107. 107. the logic processing other models def update generate_tags(@note) end private def generate_tags(note) tags = Tag.extract(note.body) note.tag_list = tags.join(',') end
  108. 108. also often written in controller
  109. 109. put it into model’s callback class Note < ActiveRecord::Base before_save :generate_taggings private def generate_taggings return unless auto_tagging tags = Tag.extract(body) self.tag_list = tags.join(',') end end
  110. 110. what’s the model’s callback? • methods called before/after save or destroy
  111. 111. Rails Model You normal method call save (validation) before_save do saving after_save
  112. 112. self-directive models
  113. 113. now we’ve done it ! • easy to test • easy to reuse • readable, easy to find the target codes
  114. 114. other patterns • multi levels for validation • design & coding policy for STI • use owner object’s attributes in association • how to make routes.rb a little readable
  115. 115. the last topic
  116. 116. how to find coding patterns
  117. 117. in my case
  118. 118. try to choose the most natural style for RoR
  119. 119. what is the most natural way in Ruby on Rails?
  120. 120. 1. OOP
  121. 121. express business logics as models
  122. 122. always think who should do that job
  123. 123. Note or User ? @note = Note.find_by_id_and_user_id( params[:id], current_user.id) @note = current_user.notes.find( params[:id])
  124. 124. you can’t always decide it from tables
  125. 125. decide it in objects world
  126. 126. 2. follow the principles of RoR
  127. 127. principles of RoR • DRY • CoC • RESTful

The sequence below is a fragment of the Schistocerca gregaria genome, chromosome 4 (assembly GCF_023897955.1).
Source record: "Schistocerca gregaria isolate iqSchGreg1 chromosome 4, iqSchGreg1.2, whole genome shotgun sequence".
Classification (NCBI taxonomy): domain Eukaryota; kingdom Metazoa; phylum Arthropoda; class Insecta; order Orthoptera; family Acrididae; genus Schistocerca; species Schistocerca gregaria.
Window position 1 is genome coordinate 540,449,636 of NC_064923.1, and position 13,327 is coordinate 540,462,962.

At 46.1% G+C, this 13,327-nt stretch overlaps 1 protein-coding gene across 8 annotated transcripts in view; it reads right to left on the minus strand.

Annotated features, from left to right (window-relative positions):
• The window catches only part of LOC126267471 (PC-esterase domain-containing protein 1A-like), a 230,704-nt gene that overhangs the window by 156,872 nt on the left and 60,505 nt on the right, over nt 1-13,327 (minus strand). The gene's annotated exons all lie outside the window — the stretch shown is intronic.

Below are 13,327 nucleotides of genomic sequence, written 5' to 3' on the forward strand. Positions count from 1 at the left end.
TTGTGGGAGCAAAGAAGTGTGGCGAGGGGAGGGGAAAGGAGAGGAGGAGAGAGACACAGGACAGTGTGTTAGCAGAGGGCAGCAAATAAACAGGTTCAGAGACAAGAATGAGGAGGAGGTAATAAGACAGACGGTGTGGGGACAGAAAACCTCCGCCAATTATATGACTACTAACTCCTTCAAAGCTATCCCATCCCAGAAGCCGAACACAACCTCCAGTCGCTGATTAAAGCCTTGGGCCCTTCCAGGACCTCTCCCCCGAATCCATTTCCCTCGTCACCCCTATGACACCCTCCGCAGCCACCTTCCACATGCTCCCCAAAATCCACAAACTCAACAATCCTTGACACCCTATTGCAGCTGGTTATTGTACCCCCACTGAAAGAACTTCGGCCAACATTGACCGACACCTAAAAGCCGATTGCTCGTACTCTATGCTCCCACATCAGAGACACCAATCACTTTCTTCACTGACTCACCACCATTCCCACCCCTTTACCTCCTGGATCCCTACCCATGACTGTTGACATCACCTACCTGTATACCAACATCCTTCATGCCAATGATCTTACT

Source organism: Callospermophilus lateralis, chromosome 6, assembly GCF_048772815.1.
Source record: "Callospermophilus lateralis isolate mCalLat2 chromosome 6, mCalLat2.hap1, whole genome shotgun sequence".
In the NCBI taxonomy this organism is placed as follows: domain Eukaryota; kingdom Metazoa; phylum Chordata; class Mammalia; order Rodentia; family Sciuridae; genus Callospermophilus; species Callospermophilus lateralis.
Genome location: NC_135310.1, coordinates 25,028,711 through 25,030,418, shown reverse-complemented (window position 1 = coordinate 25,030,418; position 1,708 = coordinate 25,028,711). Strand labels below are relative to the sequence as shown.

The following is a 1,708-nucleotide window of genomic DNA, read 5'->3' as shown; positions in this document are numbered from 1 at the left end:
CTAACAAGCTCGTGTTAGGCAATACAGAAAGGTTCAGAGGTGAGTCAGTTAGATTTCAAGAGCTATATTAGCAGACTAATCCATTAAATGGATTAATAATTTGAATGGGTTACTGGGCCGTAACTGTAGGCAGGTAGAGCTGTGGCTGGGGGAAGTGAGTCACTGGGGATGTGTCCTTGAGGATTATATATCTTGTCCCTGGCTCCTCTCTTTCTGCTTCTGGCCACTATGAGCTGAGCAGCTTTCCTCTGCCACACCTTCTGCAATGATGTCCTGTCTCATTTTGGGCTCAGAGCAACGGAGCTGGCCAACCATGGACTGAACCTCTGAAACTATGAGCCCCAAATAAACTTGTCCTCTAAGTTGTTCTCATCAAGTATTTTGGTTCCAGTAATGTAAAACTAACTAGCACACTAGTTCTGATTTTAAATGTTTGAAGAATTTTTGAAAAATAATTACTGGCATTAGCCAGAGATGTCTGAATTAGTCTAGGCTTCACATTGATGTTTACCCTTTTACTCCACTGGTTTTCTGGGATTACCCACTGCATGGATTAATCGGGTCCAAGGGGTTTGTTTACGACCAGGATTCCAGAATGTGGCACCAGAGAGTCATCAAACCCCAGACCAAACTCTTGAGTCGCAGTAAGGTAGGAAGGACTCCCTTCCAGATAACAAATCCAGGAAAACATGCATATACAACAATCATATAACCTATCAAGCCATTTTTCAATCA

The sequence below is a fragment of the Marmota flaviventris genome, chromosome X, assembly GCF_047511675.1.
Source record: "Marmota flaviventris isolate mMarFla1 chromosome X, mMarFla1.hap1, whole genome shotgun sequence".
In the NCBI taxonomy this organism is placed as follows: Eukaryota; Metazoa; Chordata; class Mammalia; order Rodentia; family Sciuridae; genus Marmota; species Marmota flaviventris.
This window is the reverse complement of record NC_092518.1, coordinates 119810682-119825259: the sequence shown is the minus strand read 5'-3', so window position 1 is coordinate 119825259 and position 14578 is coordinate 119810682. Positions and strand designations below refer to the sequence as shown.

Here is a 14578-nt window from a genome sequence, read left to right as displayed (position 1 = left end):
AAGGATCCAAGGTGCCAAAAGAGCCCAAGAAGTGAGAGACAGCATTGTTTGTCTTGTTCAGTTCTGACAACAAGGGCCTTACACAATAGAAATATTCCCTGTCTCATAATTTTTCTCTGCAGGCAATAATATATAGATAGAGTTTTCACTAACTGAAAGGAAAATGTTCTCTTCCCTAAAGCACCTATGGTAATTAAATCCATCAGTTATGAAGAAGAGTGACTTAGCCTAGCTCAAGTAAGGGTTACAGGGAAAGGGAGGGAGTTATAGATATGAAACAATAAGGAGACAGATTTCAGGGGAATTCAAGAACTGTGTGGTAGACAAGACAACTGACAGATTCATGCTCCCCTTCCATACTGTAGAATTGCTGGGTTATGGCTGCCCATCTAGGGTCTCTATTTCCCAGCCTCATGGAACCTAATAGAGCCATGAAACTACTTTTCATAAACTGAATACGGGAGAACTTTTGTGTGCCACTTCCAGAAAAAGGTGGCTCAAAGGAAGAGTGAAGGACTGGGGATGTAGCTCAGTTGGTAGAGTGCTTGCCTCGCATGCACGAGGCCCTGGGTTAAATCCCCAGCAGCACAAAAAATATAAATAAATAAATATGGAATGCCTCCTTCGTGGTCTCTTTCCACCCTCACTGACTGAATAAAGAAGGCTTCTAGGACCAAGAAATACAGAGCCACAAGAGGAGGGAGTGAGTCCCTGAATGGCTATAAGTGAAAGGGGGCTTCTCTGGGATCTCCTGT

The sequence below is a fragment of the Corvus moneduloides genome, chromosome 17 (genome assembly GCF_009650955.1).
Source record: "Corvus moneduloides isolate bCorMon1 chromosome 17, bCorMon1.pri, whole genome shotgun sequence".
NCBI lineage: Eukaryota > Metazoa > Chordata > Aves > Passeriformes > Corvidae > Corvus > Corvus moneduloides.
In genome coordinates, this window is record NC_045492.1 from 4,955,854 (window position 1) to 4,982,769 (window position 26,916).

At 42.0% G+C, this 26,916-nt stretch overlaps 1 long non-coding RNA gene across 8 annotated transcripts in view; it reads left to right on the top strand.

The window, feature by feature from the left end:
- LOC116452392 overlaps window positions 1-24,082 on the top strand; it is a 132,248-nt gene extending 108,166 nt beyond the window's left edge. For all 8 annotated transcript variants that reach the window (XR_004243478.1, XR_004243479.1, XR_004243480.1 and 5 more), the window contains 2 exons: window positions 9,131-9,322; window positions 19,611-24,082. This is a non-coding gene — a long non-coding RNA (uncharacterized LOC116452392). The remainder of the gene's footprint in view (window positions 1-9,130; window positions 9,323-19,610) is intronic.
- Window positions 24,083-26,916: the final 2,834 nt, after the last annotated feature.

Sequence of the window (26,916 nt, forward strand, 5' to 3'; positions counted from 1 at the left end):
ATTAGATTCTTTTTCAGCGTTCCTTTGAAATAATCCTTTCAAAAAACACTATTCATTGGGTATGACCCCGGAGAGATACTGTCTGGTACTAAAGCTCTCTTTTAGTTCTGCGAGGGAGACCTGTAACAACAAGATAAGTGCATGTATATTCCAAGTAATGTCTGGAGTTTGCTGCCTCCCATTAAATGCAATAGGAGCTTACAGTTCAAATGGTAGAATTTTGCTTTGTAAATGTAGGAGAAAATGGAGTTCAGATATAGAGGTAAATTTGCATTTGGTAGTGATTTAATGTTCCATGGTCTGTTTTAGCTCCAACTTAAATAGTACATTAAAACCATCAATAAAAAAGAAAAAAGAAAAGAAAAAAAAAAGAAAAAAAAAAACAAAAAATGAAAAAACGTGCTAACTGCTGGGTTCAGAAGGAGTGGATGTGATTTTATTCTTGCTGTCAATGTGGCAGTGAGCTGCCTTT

128. 128. accept RESTful in Ruby on Rails
  129. 129. how to design controllers ?
  130. 130. one controller for a type of resources
  131. 131. what’s the resources?
  132. 132. you can find it in URL /companies/everyleaf/notes/3
  133. 133. design of controllers
  134. 134. starts from design of URLs
  135. 135. roughly speaking,
  136. 136. Model Class 1 1..* Resource
  137. 137. the point is...
  138. 138. one controller should provide one resource type’s CRUD
  139. 139. might have been derailed class BlogsController < ApplicationController def create_comment end def comments end def destroy_comment ...
  140. 140. one more
  141. 141. write codes in model’s standard flows
  142. 142. standard flows • find • new → save (create) • find → save (update) • find → destroy
  143. 143. inside of a flow
  144. 144. new attribute = before_ build validation before_ after_ validation save validation creation after_save
  145. 145. write codes in appropriate place
  146. 146. where, what new attribute = before_ build validation before_ after_ validation save validation creation after_save
  147. 147. try to choose the most natural style for RoR
  148. 148. don’t go too far from the basic styles
  149. 149. because
  150. 150. it’s normal to Rails programmers
  151. 151. easy to read for everyone
  152. 152. for that purpose
  153. 153. use Ruby’s flexibility
  154. 154. summary
  155. 155. in developing large & complicated application
  156. 156. it’s important to keep codes nice
  157. 157. for that purpose
  158. 158. be aware of coding patterns, and share them
  159. 159. coding patterns fitting Ruby on Rails
  160. 160. make source codes easy to read for general developers
  161. 161. it means easy to maintain
  162. 162. thank you !